As a Museum, the barns are kept in the most historic presentation as possible. They have added many large black and white photos from their archives along the corridors for visitors to catch a glimpse of days long gone by. I like to think of it as "walking through history to our future". For those of you who don't know, the Canada Agriculture and Food Museum is associated with the Canada Science & Technology and the Canada Aviation and Space Museums.

 

Summer Camp …

 

Summer Camp is a popular activity at the Museum, being booked up quickly. The activities that students at the camp offered will depend on their ages. There is a lot to do; kids can rack the bellies of the animals; clean the troughs, and so much more. The camp ages range from 4 - 14 bracket and daily chores can be done. An example is the Junior Farmers Camp for kids 12-14. Perfect for “farmers-in-the-making” who live in the city, this camp offers youth a chance to take part in a real, working farm! Campers “adopt” a calf, feed and groom it, muck out the stalls, and learn more about the agriculture industry. The CAFM offers unique programs such as Healthy Kids Quest! The program encourages and empowers students to make healthy lifestyle choices. A healthy, balanced lifestyle is particularly important for children, since habits established in childhood often stay with us for life.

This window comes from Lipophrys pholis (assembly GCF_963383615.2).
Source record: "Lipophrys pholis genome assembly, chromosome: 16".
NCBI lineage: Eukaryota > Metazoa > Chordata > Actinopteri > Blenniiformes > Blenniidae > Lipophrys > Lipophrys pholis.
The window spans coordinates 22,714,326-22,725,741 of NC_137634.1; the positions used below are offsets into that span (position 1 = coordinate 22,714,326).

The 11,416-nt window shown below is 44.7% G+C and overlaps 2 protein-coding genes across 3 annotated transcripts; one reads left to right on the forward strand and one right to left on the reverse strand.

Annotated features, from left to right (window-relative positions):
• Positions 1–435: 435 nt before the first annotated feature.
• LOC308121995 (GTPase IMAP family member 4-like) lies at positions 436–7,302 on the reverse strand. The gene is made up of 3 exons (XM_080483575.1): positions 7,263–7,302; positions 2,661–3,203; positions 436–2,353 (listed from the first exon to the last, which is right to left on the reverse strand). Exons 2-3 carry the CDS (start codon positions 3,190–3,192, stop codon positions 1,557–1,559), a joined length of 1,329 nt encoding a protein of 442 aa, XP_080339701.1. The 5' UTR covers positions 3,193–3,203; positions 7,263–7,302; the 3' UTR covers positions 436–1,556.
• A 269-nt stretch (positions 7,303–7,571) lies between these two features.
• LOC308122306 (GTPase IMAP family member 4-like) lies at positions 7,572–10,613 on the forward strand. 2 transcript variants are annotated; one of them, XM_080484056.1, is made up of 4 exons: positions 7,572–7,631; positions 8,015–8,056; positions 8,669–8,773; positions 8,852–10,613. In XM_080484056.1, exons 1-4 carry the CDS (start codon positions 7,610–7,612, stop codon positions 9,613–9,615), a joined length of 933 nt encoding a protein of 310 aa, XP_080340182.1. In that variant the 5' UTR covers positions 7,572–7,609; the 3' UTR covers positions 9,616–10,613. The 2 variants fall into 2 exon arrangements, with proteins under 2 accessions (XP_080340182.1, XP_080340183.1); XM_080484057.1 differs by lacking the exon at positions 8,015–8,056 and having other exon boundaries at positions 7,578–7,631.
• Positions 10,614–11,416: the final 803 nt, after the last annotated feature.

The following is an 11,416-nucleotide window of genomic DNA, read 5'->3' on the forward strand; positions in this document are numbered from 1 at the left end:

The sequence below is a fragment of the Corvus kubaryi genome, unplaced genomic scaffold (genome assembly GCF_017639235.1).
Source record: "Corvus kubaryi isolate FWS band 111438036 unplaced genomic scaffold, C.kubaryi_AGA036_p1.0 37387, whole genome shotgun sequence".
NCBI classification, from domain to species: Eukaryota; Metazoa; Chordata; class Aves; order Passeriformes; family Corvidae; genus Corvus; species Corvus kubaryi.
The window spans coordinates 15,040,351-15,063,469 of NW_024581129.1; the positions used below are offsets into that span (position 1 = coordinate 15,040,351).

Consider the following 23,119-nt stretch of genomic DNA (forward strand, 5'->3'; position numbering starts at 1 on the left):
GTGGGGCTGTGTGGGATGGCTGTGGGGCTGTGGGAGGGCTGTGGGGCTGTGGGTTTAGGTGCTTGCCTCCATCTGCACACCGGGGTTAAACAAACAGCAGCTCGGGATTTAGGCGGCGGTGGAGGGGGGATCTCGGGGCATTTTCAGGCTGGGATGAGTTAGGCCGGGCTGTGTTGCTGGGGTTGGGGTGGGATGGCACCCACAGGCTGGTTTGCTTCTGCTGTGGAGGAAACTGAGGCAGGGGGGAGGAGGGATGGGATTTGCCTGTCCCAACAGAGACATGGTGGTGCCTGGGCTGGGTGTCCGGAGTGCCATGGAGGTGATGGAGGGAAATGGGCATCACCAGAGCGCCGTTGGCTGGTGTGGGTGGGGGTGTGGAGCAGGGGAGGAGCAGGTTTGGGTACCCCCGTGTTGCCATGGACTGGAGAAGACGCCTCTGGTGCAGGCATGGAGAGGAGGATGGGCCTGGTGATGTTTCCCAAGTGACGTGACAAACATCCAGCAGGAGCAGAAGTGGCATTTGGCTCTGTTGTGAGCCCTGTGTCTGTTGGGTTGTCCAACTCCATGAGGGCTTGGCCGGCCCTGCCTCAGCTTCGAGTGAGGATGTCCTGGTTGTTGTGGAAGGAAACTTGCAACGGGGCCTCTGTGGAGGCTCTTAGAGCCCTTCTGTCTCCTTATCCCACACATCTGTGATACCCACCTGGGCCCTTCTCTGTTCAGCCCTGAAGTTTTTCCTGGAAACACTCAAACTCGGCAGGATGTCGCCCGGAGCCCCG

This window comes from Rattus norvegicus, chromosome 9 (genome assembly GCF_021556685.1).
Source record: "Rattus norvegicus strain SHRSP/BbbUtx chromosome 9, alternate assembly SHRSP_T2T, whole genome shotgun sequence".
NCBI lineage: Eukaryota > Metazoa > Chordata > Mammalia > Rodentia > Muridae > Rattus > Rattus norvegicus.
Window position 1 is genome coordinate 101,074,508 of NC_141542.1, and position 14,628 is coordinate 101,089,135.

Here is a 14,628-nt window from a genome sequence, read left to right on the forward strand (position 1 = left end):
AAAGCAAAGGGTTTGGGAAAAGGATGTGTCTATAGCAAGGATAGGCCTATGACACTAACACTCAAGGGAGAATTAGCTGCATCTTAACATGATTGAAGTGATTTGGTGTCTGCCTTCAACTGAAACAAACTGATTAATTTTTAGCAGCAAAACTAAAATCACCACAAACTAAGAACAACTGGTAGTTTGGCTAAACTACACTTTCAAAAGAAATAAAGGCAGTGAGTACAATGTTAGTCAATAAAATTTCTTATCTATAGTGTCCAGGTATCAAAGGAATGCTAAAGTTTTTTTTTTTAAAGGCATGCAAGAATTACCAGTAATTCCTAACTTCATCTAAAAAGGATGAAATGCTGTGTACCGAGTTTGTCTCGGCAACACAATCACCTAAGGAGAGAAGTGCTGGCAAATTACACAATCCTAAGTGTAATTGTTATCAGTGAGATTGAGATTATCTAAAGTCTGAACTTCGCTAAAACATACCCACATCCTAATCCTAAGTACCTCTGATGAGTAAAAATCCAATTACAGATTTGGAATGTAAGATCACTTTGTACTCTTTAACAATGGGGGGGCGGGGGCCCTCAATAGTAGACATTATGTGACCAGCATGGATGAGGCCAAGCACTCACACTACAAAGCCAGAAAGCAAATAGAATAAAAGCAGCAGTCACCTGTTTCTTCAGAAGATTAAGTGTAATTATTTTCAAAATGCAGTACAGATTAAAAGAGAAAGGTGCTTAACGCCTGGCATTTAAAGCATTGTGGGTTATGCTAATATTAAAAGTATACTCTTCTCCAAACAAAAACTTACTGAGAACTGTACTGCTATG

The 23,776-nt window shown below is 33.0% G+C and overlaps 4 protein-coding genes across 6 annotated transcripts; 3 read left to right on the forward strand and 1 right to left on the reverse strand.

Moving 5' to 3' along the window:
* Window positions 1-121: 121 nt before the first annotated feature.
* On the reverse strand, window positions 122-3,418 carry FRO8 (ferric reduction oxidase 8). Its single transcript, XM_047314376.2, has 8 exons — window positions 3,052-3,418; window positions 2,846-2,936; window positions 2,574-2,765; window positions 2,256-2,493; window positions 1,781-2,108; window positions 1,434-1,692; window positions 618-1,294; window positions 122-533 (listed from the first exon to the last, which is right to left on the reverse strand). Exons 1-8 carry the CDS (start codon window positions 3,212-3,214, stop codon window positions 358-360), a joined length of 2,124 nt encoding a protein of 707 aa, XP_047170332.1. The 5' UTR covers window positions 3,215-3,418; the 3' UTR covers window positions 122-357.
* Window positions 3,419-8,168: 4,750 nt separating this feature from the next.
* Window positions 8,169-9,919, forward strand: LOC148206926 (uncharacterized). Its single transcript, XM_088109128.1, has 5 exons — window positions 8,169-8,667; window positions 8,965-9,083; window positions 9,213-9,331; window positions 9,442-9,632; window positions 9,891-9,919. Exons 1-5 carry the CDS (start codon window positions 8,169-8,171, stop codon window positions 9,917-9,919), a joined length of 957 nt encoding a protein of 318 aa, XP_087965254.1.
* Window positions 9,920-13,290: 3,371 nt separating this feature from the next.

During our walk about, we came across a weigh scale. It made it fun as children could "guess the weight" of a "pig". They welcomed the kids to stand on the scale, one at a time to visualize how much just a 3 month old pig weighed for example. Sometimes, especially with smaller children, it took 12 kids just to get to the weight of one small animal. I did ask about what "past market weight" might be, 500 pounds was the answer. You can only hope that the "pig" was personable and would be able to live on to be a great "pet". The Museum has several breeds of pigs and their piglets are the highlights of the Museum’s swine barn (a section of the Small Animal Barn).

 

The Science You Eat!

 

A new exhibition on food science opened in the month of May at the Canada Agriculture and Food Museum. Food Preservation: The Science You Eat highlights the role science plays in delaying food decay and keeping food nutritious and safe from farm to fork.